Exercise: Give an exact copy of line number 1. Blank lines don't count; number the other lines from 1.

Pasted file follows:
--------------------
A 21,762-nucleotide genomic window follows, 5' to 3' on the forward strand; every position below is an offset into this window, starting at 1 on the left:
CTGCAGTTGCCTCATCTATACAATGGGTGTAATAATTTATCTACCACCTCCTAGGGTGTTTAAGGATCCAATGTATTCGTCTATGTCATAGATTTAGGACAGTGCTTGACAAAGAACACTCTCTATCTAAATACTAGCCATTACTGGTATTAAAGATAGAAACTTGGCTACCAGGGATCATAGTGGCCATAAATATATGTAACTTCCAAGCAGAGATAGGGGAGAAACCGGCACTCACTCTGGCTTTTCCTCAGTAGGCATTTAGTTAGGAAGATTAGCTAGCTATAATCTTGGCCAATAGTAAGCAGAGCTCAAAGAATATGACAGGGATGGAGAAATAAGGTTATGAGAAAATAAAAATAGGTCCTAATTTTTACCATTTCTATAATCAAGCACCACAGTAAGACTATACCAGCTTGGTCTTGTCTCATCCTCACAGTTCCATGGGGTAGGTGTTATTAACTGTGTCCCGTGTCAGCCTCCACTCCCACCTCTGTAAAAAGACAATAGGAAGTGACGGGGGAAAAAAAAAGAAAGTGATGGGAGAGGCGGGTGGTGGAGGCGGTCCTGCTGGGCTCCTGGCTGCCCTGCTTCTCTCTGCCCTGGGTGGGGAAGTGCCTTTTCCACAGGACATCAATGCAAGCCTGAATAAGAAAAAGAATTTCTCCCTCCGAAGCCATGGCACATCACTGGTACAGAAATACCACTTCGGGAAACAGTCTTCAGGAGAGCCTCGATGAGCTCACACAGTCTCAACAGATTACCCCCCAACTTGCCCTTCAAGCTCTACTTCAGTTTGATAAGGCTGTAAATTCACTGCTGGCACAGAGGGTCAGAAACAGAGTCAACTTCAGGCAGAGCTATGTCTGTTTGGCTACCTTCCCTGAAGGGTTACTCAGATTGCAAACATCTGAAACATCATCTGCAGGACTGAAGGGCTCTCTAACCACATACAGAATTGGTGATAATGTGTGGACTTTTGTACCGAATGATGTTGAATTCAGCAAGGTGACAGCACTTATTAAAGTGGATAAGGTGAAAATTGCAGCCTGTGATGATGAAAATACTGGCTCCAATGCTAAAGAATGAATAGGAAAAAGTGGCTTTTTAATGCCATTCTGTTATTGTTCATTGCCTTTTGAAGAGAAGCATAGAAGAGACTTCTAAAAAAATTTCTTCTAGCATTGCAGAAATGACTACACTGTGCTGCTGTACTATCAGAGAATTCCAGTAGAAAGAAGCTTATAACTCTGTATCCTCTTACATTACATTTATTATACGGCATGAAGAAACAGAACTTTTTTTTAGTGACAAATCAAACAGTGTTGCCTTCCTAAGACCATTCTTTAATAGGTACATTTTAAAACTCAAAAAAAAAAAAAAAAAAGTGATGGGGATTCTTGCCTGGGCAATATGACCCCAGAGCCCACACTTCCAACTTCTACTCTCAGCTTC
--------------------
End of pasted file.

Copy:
A 21,762-nucleotide genomic window follows, 5' to 3' on the forward strand; every position below is an offset into this window, starting at 1 on the left: